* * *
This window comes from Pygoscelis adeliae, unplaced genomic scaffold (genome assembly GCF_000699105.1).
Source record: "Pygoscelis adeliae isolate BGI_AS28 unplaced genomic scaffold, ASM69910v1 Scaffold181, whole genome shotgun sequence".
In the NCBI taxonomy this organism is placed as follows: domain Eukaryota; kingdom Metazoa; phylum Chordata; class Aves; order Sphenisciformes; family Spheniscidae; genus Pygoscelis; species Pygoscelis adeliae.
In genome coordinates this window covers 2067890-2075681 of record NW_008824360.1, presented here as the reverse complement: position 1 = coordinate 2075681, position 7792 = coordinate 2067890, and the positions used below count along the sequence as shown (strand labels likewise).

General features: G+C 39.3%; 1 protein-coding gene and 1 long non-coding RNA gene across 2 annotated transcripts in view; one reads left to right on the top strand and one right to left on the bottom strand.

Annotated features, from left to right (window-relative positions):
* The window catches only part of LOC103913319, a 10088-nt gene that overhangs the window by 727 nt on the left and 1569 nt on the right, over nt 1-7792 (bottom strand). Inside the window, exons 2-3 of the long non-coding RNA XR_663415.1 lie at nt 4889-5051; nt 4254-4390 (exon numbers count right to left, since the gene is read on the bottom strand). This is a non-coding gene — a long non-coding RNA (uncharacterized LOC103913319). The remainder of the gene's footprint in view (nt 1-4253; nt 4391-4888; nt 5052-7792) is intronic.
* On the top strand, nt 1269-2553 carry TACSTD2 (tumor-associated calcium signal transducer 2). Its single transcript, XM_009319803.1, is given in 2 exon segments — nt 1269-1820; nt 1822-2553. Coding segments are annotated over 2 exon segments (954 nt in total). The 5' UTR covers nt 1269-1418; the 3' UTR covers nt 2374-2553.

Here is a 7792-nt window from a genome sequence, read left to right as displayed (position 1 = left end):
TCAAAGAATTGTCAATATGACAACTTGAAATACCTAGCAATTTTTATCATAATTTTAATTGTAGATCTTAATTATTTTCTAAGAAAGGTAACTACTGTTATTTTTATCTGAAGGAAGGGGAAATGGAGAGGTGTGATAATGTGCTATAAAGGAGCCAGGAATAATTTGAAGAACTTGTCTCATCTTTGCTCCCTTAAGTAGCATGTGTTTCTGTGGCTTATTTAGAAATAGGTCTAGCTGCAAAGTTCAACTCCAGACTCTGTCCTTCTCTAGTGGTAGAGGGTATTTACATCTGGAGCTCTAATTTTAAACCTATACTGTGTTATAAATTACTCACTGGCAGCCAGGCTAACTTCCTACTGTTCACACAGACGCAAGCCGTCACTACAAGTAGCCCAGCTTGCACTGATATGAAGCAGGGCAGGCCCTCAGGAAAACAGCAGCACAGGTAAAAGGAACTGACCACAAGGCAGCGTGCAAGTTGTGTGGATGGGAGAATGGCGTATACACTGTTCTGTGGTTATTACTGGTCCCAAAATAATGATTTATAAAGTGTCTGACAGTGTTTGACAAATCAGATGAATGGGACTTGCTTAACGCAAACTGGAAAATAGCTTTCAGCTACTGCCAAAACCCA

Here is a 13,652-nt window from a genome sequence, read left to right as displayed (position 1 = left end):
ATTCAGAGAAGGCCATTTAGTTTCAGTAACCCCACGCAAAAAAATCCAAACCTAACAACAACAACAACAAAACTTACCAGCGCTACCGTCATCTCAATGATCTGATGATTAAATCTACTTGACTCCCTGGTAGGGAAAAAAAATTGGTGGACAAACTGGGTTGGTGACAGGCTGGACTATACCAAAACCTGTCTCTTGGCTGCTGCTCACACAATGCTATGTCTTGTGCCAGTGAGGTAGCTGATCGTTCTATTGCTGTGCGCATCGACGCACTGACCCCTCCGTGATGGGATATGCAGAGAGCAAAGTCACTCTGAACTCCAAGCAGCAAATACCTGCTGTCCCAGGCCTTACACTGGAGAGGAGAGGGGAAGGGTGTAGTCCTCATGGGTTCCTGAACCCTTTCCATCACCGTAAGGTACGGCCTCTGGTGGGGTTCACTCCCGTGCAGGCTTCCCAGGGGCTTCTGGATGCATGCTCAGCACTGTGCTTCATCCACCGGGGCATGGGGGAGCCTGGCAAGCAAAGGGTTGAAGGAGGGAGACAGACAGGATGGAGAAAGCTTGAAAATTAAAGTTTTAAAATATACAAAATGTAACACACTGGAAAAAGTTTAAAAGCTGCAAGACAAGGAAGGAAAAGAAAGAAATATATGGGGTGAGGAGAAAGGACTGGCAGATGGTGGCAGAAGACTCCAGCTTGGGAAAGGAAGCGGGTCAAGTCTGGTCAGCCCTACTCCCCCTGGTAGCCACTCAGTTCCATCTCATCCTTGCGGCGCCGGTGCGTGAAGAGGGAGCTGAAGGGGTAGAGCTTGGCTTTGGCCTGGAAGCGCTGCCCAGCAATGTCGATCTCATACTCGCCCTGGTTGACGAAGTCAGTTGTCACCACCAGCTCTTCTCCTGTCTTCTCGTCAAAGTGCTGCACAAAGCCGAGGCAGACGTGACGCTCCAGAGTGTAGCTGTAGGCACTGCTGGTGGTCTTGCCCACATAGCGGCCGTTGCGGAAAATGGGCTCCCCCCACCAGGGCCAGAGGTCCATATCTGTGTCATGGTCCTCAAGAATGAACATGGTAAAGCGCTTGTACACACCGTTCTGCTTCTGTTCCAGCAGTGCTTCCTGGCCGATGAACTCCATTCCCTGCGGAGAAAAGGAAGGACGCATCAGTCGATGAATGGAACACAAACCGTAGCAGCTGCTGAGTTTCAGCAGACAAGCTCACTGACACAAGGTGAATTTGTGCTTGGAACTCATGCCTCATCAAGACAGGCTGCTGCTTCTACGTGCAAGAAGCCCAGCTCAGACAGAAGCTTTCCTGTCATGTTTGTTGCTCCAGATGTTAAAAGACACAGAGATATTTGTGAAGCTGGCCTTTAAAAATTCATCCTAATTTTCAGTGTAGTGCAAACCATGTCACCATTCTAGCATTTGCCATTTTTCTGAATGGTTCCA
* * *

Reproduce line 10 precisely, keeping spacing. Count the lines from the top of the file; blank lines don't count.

TCAAAGAATTGTCAATATGACAACTTGAAATACCTAGCAATTTTTATCATAATTTTAATTGTAGATCTTAATTATTTTCTAAGAAAGGTAACTACTGTTATTTTTATCTGAAGGAAGGGGAAATGGAGAGGTGTGATAATGTGCTATAAAGGAGCCAGGAATAATTTGAAGAACTTGTCTCATCTTTGCTCCCTTAAGTAGCATGTGTTTCTGTGGCTTATTTAGAAATAGGTCTAGCTGCAAAGTTCAACTCCAGACTCTGTCCTTCTCTAGTGGTAGAGGGTATTTACATCTGGAGCTCTAATTTTAAACCTATACTGTGTTATAAATTACTCACTGGCAGCCAGGCTAACTTCCTACTGTTCACACAGACGCAAGCCGTCACTACAAGTAGCCCAGCTTGCACTGATATGAAGCAGGGCAGGCCCTCAGGAAAACAGCAGCACAGGTAAAAGGAACTGACCACAAGGCAGCGTGCAAGTTGTGTGGATGGGAGAATGGCGTATACACTGTTCTGTGGTTATTACTGGTCCCAAAATAATGATTTATAAAGTGTCTGACAGTGTTTGACAAATCAGATGAATGGGACTTGCTTAACGCAAACTGGAAAATAGCTTTCAGCTACTGCCAAAACCCA